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Note to editors: the following speech was delivered by City of Cape Town Executive Mayor, Patricia de Lille, at the naming ceremony of the Colin Eglin Sea Point Library earlier today, 21 April 2016.

Member of Parliament, James Selfe; City Mayoral Committee Member for Community Services and Special Projects, Alderman Belinda Walker; aldermen and councillors; wife of the late Colin Eglin, Mrs Raili Eglin; Mr Eglin’s daughter, Susan Martin, and grandson, Adam; former Members of Parliament; friends and former colleagues of Mr Eglin; members of the media; and all guests.Good morning, goeie dag, molweni, as-salaam alaikum, shalom.

It is my great pleasure to share this day with you as we honour a man who stood for democracy, freedom and non-racialism.

We are pleased to have Mr Eglin’s wife, Raili Eglin, and his daughter, Susan Martin, and grandson, Adam Martin, with us today.

We also extend our greetings to his other two daughters, Linda Eglin and Caryl Cockburn Eglin, who are currently abroad and have sent their best wishes to us today.

To the Eglin family, we say thank you for sharing Colin with us and for allowing him the time, away from his family, to fight for democracy and freedom.

We are honouring him exactly a week after what would have been his 91st birthday.

As South Africans, we come from a painful and difficult past, but it is days like these which remind us all of the many remarkable men and women who fought bravely for the cause of democracy and human rights.

Today we honour one of those great men, the late Colin Eglin, who now joins giants like former president and father of our democracy, Nelson Mandela, Albert Luthuli, Helen Suzman, Steve Biko, Robert Sobukwe and many others who fought for our liberation.

On days like these we pay homage and we say thank you.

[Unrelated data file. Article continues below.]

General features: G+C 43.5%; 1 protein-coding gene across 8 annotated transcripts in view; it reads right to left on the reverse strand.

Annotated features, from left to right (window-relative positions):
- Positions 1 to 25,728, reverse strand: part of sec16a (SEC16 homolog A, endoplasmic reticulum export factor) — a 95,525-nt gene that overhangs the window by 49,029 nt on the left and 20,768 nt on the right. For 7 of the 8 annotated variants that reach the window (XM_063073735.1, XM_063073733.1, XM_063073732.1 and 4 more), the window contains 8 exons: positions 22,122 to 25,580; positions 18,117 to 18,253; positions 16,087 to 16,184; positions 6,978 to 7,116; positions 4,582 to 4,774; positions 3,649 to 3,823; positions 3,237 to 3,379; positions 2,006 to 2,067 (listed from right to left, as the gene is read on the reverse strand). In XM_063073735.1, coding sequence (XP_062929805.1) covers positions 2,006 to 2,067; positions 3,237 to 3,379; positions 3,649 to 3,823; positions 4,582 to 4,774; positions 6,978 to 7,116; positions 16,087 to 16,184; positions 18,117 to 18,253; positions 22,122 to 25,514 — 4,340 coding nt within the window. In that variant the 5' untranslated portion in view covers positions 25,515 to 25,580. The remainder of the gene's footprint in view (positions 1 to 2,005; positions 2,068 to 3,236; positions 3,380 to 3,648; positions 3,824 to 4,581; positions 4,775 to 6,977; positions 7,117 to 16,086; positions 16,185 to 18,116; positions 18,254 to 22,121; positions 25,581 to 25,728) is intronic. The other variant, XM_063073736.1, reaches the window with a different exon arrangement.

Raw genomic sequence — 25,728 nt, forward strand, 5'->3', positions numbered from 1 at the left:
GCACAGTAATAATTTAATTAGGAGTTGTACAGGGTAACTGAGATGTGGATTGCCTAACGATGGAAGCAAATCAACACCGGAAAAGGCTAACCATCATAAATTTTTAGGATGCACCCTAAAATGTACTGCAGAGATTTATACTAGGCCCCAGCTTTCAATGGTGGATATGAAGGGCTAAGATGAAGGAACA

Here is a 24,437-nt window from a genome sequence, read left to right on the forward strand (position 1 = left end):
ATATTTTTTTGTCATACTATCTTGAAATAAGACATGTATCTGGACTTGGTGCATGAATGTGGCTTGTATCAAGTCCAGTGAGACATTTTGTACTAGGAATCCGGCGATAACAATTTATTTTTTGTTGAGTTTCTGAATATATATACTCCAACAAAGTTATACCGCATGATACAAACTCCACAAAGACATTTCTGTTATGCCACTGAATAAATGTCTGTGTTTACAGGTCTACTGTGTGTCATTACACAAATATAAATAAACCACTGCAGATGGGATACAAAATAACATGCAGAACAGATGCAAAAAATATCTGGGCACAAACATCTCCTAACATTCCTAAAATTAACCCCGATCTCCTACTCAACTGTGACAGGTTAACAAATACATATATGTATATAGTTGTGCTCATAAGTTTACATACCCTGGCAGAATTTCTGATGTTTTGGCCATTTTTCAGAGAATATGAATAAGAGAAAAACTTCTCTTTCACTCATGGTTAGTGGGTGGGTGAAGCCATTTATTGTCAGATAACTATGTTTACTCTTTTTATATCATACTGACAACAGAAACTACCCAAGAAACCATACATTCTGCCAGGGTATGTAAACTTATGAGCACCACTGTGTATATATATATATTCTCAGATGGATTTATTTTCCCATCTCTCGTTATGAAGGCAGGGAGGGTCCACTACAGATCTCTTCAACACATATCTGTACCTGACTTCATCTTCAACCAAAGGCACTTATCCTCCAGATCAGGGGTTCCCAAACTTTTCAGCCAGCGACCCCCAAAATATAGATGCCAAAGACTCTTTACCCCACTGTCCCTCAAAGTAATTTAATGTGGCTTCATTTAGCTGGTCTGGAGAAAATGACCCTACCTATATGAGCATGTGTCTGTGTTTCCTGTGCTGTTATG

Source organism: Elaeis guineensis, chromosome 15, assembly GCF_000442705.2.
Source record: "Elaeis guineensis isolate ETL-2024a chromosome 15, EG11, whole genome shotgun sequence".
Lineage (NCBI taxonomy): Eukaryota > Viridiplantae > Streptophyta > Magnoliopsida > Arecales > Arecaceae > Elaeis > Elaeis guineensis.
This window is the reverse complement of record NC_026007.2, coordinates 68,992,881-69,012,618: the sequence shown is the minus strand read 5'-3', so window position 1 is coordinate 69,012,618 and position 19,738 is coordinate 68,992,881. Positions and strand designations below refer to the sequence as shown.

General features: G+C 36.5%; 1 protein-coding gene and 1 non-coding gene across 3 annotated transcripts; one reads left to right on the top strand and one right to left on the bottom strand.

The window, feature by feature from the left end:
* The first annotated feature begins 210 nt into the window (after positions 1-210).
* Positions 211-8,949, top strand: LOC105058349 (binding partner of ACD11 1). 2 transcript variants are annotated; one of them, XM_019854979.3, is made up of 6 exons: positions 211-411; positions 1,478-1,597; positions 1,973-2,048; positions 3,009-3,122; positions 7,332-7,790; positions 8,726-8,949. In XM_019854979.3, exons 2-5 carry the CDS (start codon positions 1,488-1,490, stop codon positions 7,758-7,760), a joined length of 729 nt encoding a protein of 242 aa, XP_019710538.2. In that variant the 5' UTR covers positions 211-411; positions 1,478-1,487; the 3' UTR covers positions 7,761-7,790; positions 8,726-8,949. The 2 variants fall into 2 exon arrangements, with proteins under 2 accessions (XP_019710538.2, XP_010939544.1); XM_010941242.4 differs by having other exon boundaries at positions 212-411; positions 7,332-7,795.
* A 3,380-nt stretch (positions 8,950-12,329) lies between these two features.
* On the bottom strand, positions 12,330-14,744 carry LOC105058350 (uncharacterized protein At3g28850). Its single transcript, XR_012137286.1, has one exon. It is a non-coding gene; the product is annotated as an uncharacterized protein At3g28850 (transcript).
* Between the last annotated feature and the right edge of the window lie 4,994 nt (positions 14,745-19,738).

We are reminded of the great voices that spoke truth to power, we are reminded of the price that was paid by so many and, most importantly, we are reminded of the great task that still lies ahead to complete the work started by Colin Eglin and many others.

Following a renaming proposal by former MP Peter Soal, the City’s Naming Committee initiated a public consultation process in November 2014.

In May 2015, Council officially adopted the new name of the Colin Eglin Sea Point Library.

Our Naming Policy ensures that we are able to weave inclusivity into the very fabric of our city and that we are able to make Cape Town a place where everyone feels a sense of belonging.

One of the ways we can do this is by recognising and honouring those individuals who have contributed to our democracy.

Colin Eglin was one of the founders of the Progressive Party, along with fellow anti-apartheid fighter Helen Suzman.

What is truly indicative of the will of Colin Eglin and Helen Suzman is that despite being overshadowed by a bigger government, they pursued their cause relentlessly.

Colin represented the Sea Point constituency in Parliament for 33 years.

He was recognised for his fight against apartheid with many awards including, in 2010, when Colin Eglin and 10 others signed the City’s Civic Honours book – one of the highest accolades that the City can confer on its residents.

We are indebted to Colin and the men and women who, like him, worked so tirelessly to attain our democracy.

The City of Cape Town remains committed to continuing the work they started. We will make sure that we work just as tirelessly to achieve freedom, fairness and opportunity for all.

It is my hope that Colin’s legacy will live on and inspire all those who see his name here to work alongside us. Together, we can make progress possible.

Thank you, baie dankie, enkosi.

God Bless.

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